by Dr. Heather Tracy, Ed.D. Posted on Medium at: https://medium.com/@drheathertracy/the-best-way-to-learn-about-america-and-yourself-is-to-leave-it-1cef548fb43f
Find an opportunity to leave. I’m not talking about a 2 week trip to a Mediterranean island, which although lovely, basically leaves you with a very nice tan and a smaller bank account. I’m talking about real cultural immersion and all of the messiness that comes with it — the language, the food, the driving, the music, the politics, the weather, and the people.
Why bother? The challenges life hands you abroad may be much more difficult outside of your comfort zone, but the benefits — if you are open to them — will change you, your perspective, and your life for the better. Yes, you will (hopefully) learn a marketable skill by mastering another language. But perhaps more importantly, you will learn problem-solving, empathy, humility, patience, perspective, openness, and completely new ways of communicating — not to mention the grit and confidence that you can indeed get through pretty much anything.
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A Warning About the Two Approaches:
Now in my 17th year of living and working in Costa Rica, I’ve seen my share of US citizens trying their hand at living abroad with varying degrees of “success.” Some define success through personal growth and self-improvement. These people come in with all the gusto to learn the language and live like the locals. Others define successful immersion as trying to continue living (or to improve) the lifestyle they had in the US but for a cheaper price. Don’t be this person. Those who seek such luxuries for a cheaper price not only find frustration a daily state of being, they are missing a grand opportunity.
Growing up in a small Midwestern town, I did my best to achieve and experience what was available. I took the advanced public school course load, loaded up on extracurriculars, saved up my restaurant tips to join the high school trip to France, and was awarded a full ride to an excellent university. But my values and lifestyle were never really challenged.
Yes, college certainly challenged me since I was a bit out of place amongst students who had mostly gone to private Catholic high schools, joined sororities and fraternities, and didn’t seem to have any need to work the after-school jobs I had to work. A graduate school research practicum placed me in a public high school where I experienced how it felt to be a “minority” for the first time. But none of these experiences resulted in me being fully immersed at all times in a place where there was no one else like me. Therefore, I just kept being me.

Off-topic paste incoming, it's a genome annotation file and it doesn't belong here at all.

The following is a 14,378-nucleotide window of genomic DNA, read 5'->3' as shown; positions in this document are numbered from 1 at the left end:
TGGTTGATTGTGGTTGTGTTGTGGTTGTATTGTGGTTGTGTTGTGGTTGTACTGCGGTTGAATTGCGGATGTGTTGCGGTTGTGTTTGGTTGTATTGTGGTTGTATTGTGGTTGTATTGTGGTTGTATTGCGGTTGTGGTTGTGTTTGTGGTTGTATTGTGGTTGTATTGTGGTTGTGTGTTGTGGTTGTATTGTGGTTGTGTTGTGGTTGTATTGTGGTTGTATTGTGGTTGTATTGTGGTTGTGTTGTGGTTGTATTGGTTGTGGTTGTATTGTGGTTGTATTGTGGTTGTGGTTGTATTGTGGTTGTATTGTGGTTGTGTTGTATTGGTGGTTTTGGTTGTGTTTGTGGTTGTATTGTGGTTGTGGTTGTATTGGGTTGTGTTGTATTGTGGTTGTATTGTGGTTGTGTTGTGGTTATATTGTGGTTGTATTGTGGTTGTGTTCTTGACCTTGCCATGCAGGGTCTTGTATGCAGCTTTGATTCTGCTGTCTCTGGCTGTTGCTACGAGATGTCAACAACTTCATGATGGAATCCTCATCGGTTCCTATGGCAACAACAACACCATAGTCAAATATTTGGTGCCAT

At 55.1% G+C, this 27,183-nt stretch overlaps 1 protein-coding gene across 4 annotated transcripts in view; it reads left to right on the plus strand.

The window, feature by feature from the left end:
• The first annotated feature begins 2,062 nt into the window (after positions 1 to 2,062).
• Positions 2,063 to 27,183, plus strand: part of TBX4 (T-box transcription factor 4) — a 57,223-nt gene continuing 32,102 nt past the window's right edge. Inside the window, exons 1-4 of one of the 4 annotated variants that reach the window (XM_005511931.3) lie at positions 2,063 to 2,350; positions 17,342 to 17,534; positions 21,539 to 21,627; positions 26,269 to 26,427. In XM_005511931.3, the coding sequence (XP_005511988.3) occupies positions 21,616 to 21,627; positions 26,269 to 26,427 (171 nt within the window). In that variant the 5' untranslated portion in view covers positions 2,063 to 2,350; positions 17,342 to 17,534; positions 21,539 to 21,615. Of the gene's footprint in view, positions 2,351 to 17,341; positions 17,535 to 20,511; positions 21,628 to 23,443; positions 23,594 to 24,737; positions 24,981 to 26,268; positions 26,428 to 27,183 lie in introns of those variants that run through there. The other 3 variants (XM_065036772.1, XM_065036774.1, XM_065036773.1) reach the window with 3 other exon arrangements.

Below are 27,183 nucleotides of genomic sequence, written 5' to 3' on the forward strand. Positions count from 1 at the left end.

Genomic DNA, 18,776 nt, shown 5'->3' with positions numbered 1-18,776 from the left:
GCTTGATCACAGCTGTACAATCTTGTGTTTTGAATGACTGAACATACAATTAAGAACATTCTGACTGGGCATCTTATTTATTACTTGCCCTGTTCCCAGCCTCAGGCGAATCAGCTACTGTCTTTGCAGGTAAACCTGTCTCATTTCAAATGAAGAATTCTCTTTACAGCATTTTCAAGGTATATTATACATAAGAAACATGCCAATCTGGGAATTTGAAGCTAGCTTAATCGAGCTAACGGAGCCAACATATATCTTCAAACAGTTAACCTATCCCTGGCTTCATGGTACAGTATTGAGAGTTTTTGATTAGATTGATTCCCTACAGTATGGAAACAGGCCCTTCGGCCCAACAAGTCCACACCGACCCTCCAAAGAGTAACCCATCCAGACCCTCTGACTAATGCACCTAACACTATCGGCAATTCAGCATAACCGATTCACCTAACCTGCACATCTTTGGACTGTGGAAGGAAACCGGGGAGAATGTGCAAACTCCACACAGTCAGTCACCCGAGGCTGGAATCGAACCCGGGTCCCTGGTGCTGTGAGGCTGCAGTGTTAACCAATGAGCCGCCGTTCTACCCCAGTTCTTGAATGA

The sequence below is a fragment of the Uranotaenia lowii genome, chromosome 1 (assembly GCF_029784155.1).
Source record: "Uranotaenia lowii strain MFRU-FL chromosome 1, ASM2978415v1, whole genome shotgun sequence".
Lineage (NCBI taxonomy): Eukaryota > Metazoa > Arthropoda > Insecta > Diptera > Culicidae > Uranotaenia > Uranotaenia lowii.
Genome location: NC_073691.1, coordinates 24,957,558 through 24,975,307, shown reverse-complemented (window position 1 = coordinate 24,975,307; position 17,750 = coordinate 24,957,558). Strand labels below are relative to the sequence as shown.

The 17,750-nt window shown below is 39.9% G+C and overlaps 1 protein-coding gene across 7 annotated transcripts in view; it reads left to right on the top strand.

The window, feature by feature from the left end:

Was There Something Wrong With Being Me?
No, not really. Sure, I had a questionably (un)healthy dose of Type-A perfectionist drive to achieve; I even ended up at an Ivy League school. That’s what was rewarded in the US, and people were proud of me. But I also never really tried anything that I wasn’t fairly confident I could master, and therefore I never really grew. I learned things in Costa Rica that I never would have learned had I continued down a safe, traditional path. I wasn’t broken, but I also wasn’t whole.
What I Learned From Cultural Immersion in Costa Rica:
So What's The Point of All of This?
When I go back to the USA (which I do quite often now), I’m more aware. I notice more. I empathize more. At the same time, I’m more empowered and clear of who I am and what I want. I don’t let the drama, the sensationalized news, the airbrushed social media, or the demanding professional culture take over my life. I am not sure I would have this awareness without an extended immersive experience in a foreign culture.
What quality cultural immersion can spark is reflection, awareness, empathy (for yourself and others) and intentional action. Cultural immersion experiences make you face questions you might not have ever asked yourself. In a way that no book or article can achieve, a true immersive experience brings you face to face with yourself, how you grew up, what you believe, and what you want… and it allows you to empathize with the perspectives of others and how they grew up, what they believe, and what they want. From that point on, it’s all up to you. But you will be better for it.